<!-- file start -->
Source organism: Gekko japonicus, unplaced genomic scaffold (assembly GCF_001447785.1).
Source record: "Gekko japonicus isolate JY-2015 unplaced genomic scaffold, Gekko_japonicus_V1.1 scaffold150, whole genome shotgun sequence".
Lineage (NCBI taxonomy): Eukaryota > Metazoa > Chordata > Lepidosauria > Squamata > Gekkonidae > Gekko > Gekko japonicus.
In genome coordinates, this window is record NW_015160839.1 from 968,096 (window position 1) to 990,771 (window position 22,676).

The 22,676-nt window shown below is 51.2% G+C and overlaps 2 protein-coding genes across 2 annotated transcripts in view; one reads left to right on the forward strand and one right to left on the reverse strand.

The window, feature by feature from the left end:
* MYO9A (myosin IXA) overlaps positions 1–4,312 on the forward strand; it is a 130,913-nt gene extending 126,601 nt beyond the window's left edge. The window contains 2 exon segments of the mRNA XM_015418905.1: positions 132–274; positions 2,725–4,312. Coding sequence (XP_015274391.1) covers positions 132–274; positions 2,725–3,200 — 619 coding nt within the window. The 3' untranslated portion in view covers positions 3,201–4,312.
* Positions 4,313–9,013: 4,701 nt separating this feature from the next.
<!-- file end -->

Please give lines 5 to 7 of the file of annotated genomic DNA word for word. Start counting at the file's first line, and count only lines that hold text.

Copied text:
The 22,676-nt window shown below is 51.2% G+C and overlaps 2 protein-coding genes across 2 annotated transcripts in view; one reads left to right on the forward strand and one right to left on the reverse strand.

The window, feature by feature from the left end:
* MYO9A (myosin IXA) overlaps positions 1–4,312 on the forward strand; it is a 130,913-nt gene extending 126,601 nt beyond the window's left edge. The window contains 2 exon segments of the mRNA XM_015418905.1: positions 132–274; positions 2,725–4,312. Coding sequence (XP_015274391.1) covers positions 132–274; positions 2,725–3,200 — 619 coding nt within the window. The 3' untranslated portion in view covers positions 3,201–4,312.